THE BIOLOGY BOOK
Paul Langerhans (1847–1888), Joseph von Mering (1849–1908), Oskar Minkowski (1858–1931), John J. R. MacLeod (1876–1936), Frederick G. Banting (1891–1941), James B. Collip (1892–1965), Charles H. Best (1899–1978)
The body does not waste valuable resources, and insulin is largely responsible for this frugality. Insulin is a hormone that actively conserves and stores energy-rich foods when they are taken in excess: excess carbohydrates are stored in the liver and muscle as glycogen, fat is deposited in adipose tissue, and amino acids are converted to proteins. While our understanding of insulin’s effects on the body’s chemistry is of relatively recent vintage, descriptions of diabetes, a metabolic disease resulting from insulin resistance or deficiency, appear in ancient Egyptian and Greek manuscripts.
Our modern understanding of diabetes began in 1869 when Paul Langerhans, a medical student, discovered previously unrecognized cells in the pancreas, which were later designated the islets of Langerhans. Thirty years later, Joseph von Mering and Oskar Minkowski sought to determine the biological function of the pancreas. After removing this organ from a dog, it exhibited all the signs and symptoms of diabetes, including the telltale presence of sugar in the urine.
In 1921, Canadian surgeon Frederick Banting persuaded John J. R. MacLeod, a physiology professor at the University of Toronto, to allow him to use his laboratory and ten dogs while MacLeod was vacationing. Banting recruited Charles Best, who was waiting to enter medical school, to assist him. They repeated von Mering and Minkowski’s experiment and reversed the diabetic symptoms by injecting the dog with a pancreatic extract taken from a healthy dog. In January 1922, a fourteen-year-old diabetic, Leonard Thompson, was the first patient given a pancreatic extract and was successfully treated. Life-saving insulin was discovered! In 1923, the Nobel Prize was awarded to Banting and (an undeserving) MacLeod. Banting shared his prize money with Best, as did MacLeod with Collip, who purified insulin from the pancreatic extract. That same year, Eli Lilly began the commercial distribution of insulin. Prior to the discovery of insulin, a newly diagnosed type 1 diabetic had a life expectancy measured in months or less. Now there is little difference in longevity between well-controlled diabetics and nondiabetics.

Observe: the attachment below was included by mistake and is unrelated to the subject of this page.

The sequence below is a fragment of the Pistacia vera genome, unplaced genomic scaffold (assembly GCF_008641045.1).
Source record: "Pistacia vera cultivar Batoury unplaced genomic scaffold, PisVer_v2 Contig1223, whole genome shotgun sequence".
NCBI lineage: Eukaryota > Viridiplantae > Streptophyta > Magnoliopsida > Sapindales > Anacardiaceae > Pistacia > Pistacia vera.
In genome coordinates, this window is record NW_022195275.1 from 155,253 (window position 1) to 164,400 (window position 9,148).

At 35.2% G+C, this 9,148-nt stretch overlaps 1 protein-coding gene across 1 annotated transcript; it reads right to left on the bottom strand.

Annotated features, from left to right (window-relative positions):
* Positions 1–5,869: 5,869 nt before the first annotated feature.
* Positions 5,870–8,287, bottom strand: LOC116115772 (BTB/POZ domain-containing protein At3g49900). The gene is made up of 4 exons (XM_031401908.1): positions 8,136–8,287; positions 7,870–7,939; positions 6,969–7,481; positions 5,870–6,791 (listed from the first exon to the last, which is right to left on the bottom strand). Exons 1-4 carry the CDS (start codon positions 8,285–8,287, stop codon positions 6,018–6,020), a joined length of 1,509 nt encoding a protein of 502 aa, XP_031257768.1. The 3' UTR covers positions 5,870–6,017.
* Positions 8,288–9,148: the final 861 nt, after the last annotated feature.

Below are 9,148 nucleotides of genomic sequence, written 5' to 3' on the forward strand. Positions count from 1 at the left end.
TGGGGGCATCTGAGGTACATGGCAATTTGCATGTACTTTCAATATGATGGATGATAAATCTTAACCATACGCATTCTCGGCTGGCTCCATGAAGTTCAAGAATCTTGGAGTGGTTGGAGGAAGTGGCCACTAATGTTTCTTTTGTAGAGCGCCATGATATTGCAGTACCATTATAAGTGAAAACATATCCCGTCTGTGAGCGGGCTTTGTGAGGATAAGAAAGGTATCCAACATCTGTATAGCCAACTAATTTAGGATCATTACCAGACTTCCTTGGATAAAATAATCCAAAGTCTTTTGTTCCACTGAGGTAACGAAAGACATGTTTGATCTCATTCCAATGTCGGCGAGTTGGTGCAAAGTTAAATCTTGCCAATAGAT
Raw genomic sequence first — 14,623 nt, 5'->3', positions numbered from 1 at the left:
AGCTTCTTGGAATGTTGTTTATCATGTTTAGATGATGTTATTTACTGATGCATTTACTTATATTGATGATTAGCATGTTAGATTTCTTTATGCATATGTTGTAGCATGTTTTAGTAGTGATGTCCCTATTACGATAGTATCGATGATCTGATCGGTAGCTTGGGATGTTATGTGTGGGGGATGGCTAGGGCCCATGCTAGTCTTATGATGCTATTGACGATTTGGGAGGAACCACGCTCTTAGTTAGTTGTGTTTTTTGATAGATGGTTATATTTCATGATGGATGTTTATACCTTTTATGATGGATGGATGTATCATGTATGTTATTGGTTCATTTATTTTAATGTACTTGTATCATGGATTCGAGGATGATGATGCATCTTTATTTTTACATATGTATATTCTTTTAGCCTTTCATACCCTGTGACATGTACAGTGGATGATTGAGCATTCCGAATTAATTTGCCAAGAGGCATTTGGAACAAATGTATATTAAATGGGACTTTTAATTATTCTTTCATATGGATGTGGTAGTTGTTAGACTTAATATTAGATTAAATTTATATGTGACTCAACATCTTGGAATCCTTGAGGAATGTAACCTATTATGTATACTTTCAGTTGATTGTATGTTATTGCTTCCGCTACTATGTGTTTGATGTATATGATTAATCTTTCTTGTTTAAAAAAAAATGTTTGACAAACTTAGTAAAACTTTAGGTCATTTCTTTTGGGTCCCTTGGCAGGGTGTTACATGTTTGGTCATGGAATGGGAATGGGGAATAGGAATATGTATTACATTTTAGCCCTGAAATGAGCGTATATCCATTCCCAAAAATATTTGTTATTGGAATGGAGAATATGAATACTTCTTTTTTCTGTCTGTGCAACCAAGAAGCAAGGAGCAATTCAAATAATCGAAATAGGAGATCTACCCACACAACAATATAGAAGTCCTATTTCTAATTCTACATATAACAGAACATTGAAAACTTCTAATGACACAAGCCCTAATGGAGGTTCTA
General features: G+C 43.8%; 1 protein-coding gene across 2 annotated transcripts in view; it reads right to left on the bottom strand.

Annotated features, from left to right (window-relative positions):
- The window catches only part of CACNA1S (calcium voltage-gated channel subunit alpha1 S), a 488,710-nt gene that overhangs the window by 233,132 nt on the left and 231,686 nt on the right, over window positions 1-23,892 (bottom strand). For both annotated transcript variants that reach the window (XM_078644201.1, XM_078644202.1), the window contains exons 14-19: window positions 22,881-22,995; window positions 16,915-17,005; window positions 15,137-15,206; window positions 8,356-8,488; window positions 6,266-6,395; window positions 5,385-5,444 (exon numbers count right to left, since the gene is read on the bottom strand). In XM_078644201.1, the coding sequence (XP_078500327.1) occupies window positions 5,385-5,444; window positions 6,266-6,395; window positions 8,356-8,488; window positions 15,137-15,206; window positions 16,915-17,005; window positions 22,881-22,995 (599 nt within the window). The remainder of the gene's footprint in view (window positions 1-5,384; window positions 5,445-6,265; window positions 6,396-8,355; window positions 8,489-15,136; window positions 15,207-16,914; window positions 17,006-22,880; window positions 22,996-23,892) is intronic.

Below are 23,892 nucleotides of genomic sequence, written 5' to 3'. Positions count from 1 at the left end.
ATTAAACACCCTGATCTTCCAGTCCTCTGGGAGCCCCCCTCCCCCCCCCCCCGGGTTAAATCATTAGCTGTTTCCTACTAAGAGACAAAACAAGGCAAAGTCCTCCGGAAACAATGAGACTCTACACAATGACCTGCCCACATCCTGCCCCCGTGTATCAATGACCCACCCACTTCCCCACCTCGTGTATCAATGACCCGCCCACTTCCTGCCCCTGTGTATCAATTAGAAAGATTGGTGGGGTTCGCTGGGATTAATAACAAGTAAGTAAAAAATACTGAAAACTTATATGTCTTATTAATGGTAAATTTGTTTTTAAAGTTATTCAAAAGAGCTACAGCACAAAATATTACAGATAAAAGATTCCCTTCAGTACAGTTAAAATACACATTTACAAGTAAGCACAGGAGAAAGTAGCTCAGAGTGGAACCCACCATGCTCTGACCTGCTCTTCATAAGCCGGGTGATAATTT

SEE ALSO: The Liver and Glucose Metabolism (1856), Secretin: The First Hormone (1902), Amino Acid Sequence of Insulin (1952).
The islets of Langerhans (shown here in a high-power magnification), located in the pancreas, are responsible for the production of insulin.